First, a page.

How photoelectrodes change in contact with water — ScienceDaily

Every green leaf is able to convert solar energy into chemical energy, storing it in chemical compounds. However, an important sub-process of photosynthesis can already be technically imitated — solar hydrogen production: Sunlight generates a current in a so-called photoelectrode that can be used to split water molecules. This produces hydrogen, a versatile fuel that stores solar energy in chemical form and can release it when needed.

Photoelectrodes with many talents

At the HZB Institute for Solar Fuels, many teams are working on this vision. The focus of their research is on producing efficient photoelectrodes. These are semiconductors that remain stable in aqueous solutions and are highly active: Not only can they convert sunlight into electrical current, but they may also act as catalysts to accelerate the splitting of water. Among the best candidates for inexpensive and efficient photoelectrodes is bismuth vanadate (BiVO4).

What happens when in water?

“Basically, we know that just by immersing bismuth vanadate in the aqueous solution the chemical composition of the surface changes,” says Dr. David Starr of the HZB Institute for Solar Fuels. And his colleague Dr. Marco Favaro adds: “Although there are a great many studies on BiVO4, it has not been clear until now exactly what implications this has on the surface electronic properties once they come into contact with the water molecules.” In this work, they have now investigated this question.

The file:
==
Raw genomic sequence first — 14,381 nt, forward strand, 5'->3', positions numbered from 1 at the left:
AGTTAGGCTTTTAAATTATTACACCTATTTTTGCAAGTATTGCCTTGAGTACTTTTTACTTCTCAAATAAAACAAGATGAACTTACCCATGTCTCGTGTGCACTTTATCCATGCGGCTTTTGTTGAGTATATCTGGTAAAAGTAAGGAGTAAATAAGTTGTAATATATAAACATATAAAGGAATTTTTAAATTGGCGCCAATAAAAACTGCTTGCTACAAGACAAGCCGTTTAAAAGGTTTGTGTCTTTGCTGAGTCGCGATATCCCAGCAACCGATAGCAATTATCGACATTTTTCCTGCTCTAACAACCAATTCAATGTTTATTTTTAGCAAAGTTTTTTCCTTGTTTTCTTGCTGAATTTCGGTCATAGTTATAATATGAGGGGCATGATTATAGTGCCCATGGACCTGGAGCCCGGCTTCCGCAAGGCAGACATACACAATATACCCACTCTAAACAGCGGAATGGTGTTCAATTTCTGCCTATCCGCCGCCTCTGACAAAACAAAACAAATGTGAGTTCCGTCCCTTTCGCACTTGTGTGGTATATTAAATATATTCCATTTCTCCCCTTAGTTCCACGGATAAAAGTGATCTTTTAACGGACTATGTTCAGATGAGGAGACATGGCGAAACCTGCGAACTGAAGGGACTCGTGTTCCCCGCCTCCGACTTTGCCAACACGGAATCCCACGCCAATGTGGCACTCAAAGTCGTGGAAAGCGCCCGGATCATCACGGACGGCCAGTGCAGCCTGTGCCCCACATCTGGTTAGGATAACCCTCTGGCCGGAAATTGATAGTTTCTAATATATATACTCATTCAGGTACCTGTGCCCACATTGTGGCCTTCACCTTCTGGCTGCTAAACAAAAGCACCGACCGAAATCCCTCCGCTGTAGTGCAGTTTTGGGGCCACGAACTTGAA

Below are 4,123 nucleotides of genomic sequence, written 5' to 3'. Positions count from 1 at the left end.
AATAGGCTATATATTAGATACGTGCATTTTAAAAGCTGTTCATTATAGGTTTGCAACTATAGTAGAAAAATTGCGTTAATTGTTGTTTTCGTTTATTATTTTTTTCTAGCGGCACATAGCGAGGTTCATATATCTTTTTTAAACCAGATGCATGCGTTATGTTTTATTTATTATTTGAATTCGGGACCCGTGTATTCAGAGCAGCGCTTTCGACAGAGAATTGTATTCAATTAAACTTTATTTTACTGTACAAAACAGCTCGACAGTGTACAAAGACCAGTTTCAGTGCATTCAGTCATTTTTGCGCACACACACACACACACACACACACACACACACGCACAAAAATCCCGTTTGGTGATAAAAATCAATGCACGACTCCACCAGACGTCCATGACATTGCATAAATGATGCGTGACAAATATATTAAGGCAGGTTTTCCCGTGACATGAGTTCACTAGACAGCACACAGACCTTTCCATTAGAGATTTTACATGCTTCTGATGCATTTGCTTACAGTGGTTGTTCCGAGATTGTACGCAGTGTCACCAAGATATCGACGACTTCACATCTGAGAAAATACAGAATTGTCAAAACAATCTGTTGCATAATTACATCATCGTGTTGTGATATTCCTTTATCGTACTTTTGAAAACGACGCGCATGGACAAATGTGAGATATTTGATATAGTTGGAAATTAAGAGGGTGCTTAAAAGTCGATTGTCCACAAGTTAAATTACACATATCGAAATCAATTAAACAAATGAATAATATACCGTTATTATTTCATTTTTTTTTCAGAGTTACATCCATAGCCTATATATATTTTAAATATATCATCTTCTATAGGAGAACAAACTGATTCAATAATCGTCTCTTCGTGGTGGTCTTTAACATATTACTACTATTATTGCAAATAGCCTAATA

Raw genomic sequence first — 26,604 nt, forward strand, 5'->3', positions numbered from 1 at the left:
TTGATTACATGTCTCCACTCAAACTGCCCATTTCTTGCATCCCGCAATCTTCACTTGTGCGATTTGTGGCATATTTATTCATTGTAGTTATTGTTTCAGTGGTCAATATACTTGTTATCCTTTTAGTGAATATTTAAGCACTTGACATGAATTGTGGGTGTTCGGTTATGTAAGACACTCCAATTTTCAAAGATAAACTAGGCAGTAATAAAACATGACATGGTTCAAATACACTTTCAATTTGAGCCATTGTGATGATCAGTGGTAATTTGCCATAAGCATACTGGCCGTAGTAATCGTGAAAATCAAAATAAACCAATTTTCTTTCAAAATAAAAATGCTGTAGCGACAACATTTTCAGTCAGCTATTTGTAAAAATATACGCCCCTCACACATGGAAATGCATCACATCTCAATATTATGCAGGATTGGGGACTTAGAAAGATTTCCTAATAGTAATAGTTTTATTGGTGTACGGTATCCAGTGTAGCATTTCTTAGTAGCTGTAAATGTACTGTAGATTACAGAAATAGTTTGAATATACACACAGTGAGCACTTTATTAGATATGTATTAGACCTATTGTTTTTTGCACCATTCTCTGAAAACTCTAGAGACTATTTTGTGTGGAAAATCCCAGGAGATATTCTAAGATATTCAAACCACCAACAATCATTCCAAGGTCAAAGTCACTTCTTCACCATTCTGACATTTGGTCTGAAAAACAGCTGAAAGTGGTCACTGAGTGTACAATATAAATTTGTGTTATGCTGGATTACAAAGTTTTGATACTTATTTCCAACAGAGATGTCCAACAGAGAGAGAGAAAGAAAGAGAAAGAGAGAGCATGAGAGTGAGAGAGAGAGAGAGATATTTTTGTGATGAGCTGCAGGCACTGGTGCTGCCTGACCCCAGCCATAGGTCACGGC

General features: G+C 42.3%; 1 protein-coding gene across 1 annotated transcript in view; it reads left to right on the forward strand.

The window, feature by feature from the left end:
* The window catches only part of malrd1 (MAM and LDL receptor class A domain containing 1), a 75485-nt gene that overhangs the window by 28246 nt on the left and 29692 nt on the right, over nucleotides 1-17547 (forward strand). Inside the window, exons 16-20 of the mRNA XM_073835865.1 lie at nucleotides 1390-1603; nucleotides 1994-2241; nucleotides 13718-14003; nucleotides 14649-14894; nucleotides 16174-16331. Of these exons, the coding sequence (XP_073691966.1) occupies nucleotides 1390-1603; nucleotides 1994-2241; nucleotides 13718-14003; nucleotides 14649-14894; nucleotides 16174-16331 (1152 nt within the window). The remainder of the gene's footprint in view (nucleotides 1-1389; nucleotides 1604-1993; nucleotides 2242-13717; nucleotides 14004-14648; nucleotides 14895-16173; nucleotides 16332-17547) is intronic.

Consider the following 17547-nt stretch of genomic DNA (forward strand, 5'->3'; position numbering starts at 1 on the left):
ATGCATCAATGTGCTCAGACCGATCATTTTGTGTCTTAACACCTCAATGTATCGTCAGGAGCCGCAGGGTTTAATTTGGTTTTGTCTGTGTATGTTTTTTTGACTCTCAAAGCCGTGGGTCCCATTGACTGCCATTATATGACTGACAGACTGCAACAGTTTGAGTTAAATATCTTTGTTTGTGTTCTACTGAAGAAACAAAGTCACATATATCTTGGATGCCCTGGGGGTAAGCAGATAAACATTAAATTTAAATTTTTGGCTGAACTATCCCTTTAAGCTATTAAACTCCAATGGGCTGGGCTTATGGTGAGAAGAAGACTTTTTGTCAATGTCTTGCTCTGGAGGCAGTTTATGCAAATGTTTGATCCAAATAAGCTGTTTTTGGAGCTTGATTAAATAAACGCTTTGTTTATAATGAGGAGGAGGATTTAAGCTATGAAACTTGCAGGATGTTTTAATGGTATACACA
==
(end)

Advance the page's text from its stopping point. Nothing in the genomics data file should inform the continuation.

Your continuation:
Doped BiVO4 under water vapor

They studied single crystals of BiVO4 doped with molybdenum under water vapor with resonant ambient pressure photoemission spectroscopy at the Advanced Light Source at Lawrence Berkeley National Laboratory. A team led by Giulia Galli at the University of Chicago then performed density functional theory calculations to help interpret the data and to untangle the contributions of individual elements and electron orbitals to the electronic states.

Polarons on the surface detected

“In situ resonant photoemission has allowed us to understand how the electronic properties of our BiVO4 crystals changed upon water adsorption,” Favaro says. The combination of measurements and calculations showed that due to excess charge, generated by either doping or defects on certain surfaces of the crystal, so-called polarons may form: negatively charged localized states, where water molecules can easily attach and then dissociate. The hydroxyl groups formed via water dissociation help to stabilize further polaron formation. “The excess electrons are localized as polarons at VO4 units on the surface,” Starr summarizes the results.

Knowledge based optimization

“What we can’t yet assess for sure is what role the polarons play in charge transfer. Whether they promote it and thus increase efficiency or, on the contrary, are an obstacle, we still need to figure that out,” Starr admits. The results provide valuable insights into processes that modify the surface chemical composition and electronic structure and might foster the knowledge-based design of better photoanodes for green hydrogen production.

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Materials provided by Helmholtz-Zentrum Berlin für Materialien und Energie. Note: Content may be edited for style and length.

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